Tuesday, September 10, 2013

Riddick [2013]

MPAA (R)  CNS/USCCB (O)  ChiTribune (3 Stars) RE.com (2 Stars)  AVClub (B+)  Fr. Dennis (2 Stars w. Expl.)

IMDb listing
CNS/USCCB (J. Mulderig) review
ChicagoTribune (M. Phillips) review
RogerEbert.com (O. Henderson) review
AVClub (I. Vishnevetsky) review

Riddick [2013] (directed by David Twohy, screenplay by Oliver Butcher and Stephen Cornwell, based on the charcters created by Jim and Ken Wheat) is part 3 of a decade-long Conan-evoking sci-fi survivalist drama featuring Riddick (played in all three cinematic installments as well as on the various video-game versions by Vin Diesel).  And certainly on the plus side of the current film, the first 25 minutes or so contain (as many of the reviewers cited above also attest) some of the BEST use of CGI ever.  One really feels like one is stranded with Riddick on an utterly alien desert planet where "everything's out to kill him" from vulcan-eared hyena-like jackal-dogs and giant reptilian "serpents" with even larger scorpion-like tails.  (After about 15 minutes of mayhem on this red-tinged, bubbling, volcanic world, Riddick takes a surviving pup from a pack of those hyena-like jackal dogs that he's taken-down and raises him as his faithful canine companion.  HONESTLY, HOW UTTERLY COOL IS THAT? ;-)

Things go downhill, IMHO, in the film when Riddick realizes that "rain is coming" (which he understands to  mean that something even worse that what's already beset him will follow).  So when he comes across an abandoned "merc" camp ("merc for mercenary"), he activates the camp's distress beacon and ... since the beacon immediately scans/determines Riddick's identity ... soon not one but two bands of bounty-hunters come to "retrieve him."  Interestingly enough, Riddick was deemed such a menace to the civilized order existing up there among the stars that the bounty for him was twice as high for bringing him back DEAD than ALIVE ;-). 

The two bands of bounty hunters that show-up to retrieve Riddick were, naturally, not exactly the most savory of types.  One was headed by a particularly vicious Hispanic accented man named Santana (played by Jordi Mollà) who arrived with a clear plexiglass box to put Riddick's head in after "taking care of him" (probably a mistake to arrive like that, given Riddick's deadly reputation...).  The other band was headed by a cooler-headed Anglo-American looking merc (need one say more ... the real villains in these kind of stories are ALWAYS "non-Anglos...")  named Boss Johns (played by Matt Nable).  He arrives with, among others, a really tough-looking professed lesbian named Dahl (played by Katee Sackhoff) who Riddick promises to "take" (hence probably rape ...) "after it's all over."  YES PARENTS, THIS FILM CERTAINLY BECOMES "NOT FOR THE KIDS..."  In the midst of one or the other of these motley crews is a naive Scripture quoting teenager, who, honestly it's hard to understand what exactly he's doing there.  But he is present, and he's occasionally asked to say some nice words over one or another of the adult Mercs who had died one or another randomly awful death.  Much (often mayhem...) of course ensues ...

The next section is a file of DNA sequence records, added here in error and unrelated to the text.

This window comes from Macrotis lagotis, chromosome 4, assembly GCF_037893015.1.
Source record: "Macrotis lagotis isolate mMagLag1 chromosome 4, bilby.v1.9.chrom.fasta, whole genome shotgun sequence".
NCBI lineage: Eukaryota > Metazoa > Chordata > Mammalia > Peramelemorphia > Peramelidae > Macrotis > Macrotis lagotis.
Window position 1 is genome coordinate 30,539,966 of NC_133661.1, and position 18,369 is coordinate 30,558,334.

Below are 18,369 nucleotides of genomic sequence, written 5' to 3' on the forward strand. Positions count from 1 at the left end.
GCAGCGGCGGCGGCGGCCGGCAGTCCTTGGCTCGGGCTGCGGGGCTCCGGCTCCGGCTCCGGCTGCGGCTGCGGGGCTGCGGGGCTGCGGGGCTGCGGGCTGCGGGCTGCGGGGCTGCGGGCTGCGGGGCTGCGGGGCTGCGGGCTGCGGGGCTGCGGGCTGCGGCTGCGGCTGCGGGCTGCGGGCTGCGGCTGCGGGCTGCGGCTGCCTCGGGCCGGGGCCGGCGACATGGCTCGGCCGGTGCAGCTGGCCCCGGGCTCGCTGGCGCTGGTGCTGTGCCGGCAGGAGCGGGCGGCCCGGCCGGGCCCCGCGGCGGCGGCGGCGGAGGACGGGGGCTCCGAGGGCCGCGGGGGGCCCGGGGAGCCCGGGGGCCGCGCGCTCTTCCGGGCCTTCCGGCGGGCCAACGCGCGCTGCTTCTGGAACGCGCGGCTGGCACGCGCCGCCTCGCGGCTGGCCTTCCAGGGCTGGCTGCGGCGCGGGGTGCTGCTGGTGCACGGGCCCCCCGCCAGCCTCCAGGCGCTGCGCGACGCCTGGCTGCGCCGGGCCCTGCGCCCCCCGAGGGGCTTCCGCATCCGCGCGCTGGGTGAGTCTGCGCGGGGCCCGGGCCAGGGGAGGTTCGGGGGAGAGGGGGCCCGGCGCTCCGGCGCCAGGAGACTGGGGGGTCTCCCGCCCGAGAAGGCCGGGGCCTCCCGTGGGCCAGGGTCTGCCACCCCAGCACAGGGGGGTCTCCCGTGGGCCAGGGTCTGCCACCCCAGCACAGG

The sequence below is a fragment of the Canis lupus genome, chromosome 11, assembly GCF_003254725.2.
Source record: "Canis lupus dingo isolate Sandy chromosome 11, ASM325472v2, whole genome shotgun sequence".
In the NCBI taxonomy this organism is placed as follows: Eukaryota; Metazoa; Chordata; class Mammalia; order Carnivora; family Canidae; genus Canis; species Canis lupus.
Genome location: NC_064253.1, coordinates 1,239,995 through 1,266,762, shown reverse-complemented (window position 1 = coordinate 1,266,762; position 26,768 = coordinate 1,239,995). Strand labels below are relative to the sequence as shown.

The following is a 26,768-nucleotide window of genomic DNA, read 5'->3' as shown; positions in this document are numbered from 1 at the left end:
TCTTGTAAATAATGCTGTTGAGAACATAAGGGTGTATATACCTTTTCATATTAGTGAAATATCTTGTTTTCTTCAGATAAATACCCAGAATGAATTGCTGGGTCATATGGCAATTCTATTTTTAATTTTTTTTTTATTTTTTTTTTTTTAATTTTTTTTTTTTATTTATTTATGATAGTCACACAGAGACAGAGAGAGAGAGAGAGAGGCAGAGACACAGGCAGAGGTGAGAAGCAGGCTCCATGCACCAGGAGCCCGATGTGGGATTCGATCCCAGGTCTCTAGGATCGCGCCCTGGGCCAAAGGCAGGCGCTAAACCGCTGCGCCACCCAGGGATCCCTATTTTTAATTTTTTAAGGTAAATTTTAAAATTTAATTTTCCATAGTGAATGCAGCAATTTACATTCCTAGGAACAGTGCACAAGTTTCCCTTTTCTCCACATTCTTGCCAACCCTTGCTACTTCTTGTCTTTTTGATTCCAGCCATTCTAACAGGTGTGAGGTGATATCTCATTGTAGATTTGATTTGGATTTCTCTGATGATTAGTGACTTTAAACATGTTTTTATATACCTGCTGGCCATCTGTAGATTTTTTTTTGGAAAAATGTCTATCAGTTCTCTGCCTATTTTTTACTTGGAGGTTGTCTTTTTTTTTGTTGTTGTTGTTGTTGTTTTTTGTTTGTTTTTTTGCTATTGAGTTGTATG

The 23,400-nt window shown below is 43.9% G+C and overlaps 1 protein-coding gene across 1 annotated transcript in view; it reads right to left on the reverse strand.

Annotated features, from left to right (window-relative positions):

So what possible value could a film like this have?  Well, as I mentioned above, the portrayal of the planet itself is simply breathtaking.  Then, YES, this film is definitely not for kids, and yes the Mercs are portrayed as certainly "dregs of society."  But then, one would imagine that "mercs" today aren't exactly the most "politically correct" of people as well (they certainly weren't known to be so in the past ... They haven't been called the "Dogs of War" for nothing...).

So this is a really hard-boiled tale that I would hope that _no one_ would take moral lessons from.  Still I found the CGI portrayal of the planet itself astounding and if combined with (honestly) "kinder gentler" portrayals of the infinite possibilities for adventure existing out there in the cosmos, this could be actually inspiring to viewers.  Just do leave the random and evil mayhem behind...

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